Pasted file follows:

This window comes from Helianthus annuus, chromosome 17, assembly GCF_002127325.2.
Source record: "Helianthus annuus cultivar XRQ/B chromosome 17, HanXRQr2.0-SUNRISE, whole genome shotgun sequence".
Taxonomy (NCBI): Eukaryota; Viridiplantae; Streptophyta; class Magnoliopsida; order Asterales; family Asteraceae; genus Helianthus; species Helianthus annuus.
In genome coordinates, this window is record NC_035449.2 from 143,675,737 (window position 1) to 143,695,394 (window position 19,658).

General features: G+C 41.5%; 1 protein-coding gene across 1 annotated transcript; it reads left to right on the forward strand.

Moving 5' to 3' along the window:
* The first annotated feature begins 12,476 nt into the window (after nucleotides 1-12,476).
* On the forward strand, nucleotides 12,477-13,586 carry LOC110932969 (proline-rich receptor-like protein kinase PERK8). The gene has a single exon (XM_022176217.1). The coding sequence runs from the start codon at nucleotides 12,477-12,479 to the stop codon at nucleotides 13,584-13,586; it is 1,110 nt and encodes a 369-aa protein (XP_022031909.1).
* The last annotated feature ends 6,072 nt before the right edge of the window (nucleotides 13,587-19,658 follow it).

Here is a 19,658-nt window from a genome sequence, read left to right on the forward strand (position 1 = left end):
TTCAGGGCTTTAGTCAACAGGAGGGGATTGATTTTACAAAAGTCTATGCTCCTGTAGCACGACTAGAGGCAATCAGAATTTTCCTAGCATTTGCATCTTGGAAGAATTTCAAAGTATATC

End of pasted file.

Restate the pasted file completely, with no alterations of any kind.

This window comes from Helianthus annuus, chromosome 17, assembly GCF_002127325.2.
Source record: "Helianthus annuus cultivar XRQ/B chromosome 17, HanXRQr2.0-SUNRISE, whole genome shotgun sequence".
Taxonomy (NCBI): Eukaryota; Viridiplantae; Streptophyta; class Magnoliopsida; order Asterales; family Asteraceae; genus Helianthus; species Helianthus annuus.
In genome coordinates, this window is record NC_035449.2 from 143,675,737 (window position 1) to 143,695,394 (window position 19,658).

General features: G+C 41.5%; 1 protein-coding gene across 1 annotated transcript; it reads left to right on the forward strand.

Moving 5' to 3' along the window:
* The first annotated feature begins 12,476 nt into the window (after nucleotides 1-12,476).
* On the forward strand, nucleotides 12,477-13,586 carry LOC110932969 (proline-rich receptor-like protein kinase PERK8). The gene has a single exon (XM_022176217.1). The coding sequence runs from the start codon at nucleotides 12,477-12,479 to the stop codon at nucleotides 13,584-13,586; it is 1,110 nt and encodes a 369-aa protein (XP_022031909.1).
* The last annotated feature ends 6,072 nt before the right edge of the window (nucleotides 13,587-19,658 follow it).

Here is a 19,658-nt window from a genome sequence, read left to right on the forward strand (position 1 = left end):
TTCAGGGCTTTAGTCAACAGGAGGGGATTGATTTTACAAAAGTCTATGCTCCTGTAGCACGACTAGAGGCAATCAGAATTTTCCTAGCATTTGCATCTTGGAAGAATTTCAAAGTATATC